Saturday, February 8, 2020

President Trump’s updated immigration moratorium list: A good start

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In what is perhaps more important news to the future of our nation than impeachment, the White House announced late on Friday an updated “travel ban,” with a new list of countries from which immigration has been suspended due to national security concerns.
Pursuant to a new DHS global assessment report of how carefully countries share identity-management and national security information with us, the administration has determined a need to suspend immigration visas to nationals of Burma (Myanmar), Eritrea, Kyrgyzstan, Nigeria, Sudan, and Tanzania. The acting DHS secretary has also determined a need to continue the suspension of visas from the countries on the existing list – Iran, Libya, Somalia, Syria, North Korea, Venezuela, and Yemen.
According to the White House, the determination was based on three criteria: “Whether a foreign government engages in reliable identity-management practices and shares relevant information; whether a foreign government shares national security and public-safety information; and whether a country otherwise poses a national security or public-safety risk.”
The new proclamation indicates that the DHS report recommended “implementing suspensions and limitations on entry for certain nationals of twelve additional countries,” more than the six that were ultimately restricted. It appears that senior administration officials felt that some of the other countries either made improvements to their data sharing in recent months or were left off the list because the U.S. “has experienced a recent deepening of diplomatic ties that generally mark increased cooperation toward achieving key regional and global United States foreign policy goals.”
The new ban is slated to take effect on February 22.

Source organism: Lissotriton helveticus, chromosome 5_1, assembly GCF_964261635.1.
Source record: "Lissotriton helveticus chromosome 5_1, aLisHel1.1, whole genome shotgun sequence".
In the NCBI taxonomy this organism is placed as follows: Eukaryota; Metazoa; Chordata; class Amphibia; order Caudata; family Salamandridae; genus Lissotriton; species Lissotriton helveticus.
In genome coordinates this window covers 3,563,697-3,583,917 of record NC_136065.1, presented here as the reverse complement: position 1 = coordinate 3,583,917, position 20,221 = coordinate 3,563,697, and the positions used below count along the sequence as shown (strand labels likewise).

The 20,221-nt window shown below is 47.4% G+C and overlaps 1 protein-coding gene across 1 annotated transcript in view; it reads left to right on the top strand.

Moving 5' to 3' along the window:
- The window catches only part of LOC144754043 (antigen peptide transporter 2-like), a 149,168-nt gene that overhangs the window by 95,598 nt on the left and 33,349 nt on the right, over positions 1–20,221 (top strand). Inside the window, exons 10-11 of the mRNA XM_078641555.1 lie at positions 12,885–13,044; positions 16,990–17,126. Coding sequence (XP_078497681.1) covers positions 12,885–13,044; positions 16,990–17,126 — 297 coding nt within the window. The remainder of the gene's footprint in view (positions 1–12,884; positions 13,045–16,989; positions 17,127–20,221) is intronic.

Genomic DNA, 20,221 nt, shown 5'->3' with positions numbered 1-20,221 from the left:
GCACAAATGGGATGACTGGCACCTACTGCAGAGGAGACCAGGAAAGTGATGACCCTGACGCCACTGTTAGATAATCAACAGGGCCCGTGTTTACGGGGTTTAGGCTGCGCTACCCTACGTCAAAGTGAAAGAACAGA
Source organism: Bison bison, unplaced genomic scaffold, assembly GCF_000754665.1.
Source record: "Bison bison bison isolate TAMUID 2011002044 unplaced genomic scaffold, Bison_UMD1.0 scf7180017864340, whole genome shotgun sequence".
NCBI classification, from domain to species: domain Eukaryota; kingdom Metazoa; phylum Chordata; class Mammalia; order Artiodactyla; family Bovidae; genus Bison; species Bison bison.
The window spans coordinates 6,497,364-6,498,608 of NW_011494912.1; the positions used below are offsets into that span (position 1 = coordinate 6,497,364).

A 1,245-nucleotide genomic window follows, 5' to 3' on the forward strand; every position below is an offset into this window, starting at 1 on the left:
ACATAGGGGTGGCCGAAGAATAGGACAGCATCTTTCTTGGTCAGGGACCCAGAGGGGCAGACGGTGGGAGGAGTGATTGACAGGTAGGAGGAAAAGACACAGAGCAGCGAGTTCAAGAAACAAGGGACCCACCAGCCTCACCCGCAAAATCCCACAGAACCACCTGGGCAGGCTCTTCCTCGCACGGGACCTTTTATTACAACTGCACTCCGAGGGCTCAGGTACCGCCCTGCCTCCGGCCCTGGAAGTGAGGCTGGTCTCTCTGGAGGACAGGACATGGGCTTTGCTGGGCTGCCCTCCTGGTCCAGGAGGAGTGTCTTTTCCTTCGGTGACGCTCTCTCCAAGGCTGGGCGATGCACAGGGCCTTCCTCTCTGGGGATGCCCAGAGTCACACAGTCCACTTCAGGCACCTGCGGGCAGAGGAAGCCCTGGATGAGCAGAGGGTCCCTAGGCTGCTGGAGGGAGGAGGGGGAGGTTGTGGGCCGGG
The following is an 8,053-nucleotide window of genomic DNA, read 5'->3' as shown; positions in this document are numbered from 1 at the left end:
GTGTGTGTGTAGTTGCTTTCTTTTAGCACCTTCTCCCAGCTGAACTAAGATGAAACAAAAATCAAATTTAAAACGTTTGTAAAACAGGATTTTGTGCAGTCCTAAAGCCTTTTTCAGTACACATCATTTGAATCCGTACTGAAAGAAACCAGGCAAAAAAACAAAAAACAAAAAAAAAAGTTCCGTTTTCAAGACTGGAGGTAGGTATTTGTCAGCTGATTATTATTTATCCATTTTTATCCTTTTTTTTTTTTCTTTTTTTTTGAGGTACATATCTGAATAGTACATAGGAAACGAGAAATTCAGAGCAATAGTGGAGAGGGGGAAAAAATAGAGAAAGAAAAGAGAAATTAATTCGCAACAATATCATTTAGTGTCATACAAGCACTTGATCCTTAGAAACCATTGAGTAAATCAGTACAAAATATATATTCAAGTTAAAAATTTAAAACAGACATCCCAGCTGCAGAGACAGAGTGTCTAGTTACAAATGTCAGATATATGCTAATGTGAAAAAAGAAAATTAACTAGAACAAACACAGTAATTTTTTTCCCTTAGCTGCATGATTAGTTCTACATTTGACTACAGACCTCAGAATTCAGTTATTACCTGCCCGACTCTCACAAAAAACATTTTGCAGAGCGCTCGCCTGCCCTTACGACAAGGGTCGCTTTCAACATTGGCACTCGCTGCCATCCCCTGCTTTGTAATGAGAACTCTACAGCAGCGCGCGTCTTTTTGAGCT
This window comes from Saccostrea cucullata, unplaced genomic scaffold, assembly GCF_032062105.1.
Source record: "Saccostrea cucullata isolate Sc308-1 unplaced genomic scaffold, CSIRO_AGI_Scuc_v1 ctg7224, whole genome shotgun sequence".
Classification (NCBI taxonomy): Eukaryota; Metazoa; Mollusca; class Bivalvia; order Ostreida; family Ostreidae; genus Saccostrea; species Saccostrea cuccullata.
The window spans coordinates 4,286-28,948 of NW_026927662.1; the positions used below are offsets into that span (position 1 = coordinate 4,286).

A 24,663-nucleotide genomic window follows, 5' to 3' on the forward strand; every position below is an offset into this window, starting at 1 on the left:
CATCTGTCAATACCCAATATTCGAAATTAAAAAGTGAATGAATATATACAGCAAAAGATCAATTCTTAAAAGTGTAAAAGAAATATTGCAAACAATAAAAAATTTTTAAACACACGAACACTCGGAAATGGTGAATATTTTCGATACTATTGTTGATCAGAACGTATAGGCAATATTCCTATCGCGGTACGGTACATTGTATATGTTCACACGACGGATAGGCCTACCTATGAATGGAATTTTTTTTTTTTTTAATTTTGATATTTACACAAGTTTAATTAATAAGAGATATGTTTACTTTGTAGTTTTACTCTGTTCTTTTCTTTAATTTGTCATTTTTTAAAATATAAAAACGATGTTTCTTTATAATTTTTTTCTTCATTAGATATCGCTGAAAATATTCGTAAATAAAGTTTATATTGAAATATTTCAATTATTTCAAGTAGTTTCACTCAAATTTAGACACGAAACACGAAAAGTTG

This is a good start for Trump to finally fulfill his campaign promise of ratcheting down immigration from dangerous parts of the world. However, there are some glaring omissions and inconsistencies in the proposal:
1) The ban on these six countries is only for immigrant visas. Nationals of these countries are still eligible for all non-immigrant visas, including student visas. We have about 13,400 foreign students from Nigeria. In the case of Sudan and Tanzania, the only form of immigrant visa that is suspended is the diversity visa lottery. Sudan is embroiled in an Islamic civil war. And according to the White House, all these countries have “deficiencies in sharing terrorist, criminal, or identity information,” thereby creating “an unacceptable likelihood that information reflecting the fact that a visa applicant is a threat to national security or public safety may not be available at the time the visa or entry is approved.” If that is the case, then why is the ban so limited?
2) Nationals of these countries can still apply for waivers. As we’ve already seen from the existing countries on the list, 48 percent of all applications for visas from those countries were approved, totaling 42,000 issuances over the past two years.
3) Nobody in government can say with a straight face that the Chinese share any meaningful information with us. Border agents have told me this firsthand about processing Chinese nationals at the border. China poses the greatest espionage, counter-intelligence, and trade secret theft threats of any country. And immigration is its biggest weapon. The director of national intelligence warned in the latest Worldwide Threat Assessment, “China’s intelligence services will exploit the openness of American society, especially academia and the scientific community, using a variety of means,” Yet we bring in more immigrants (roughly 80,000) and long-term foreign students (roughly 370,000) from China than from any other country.
Read the rest of the story HERE.

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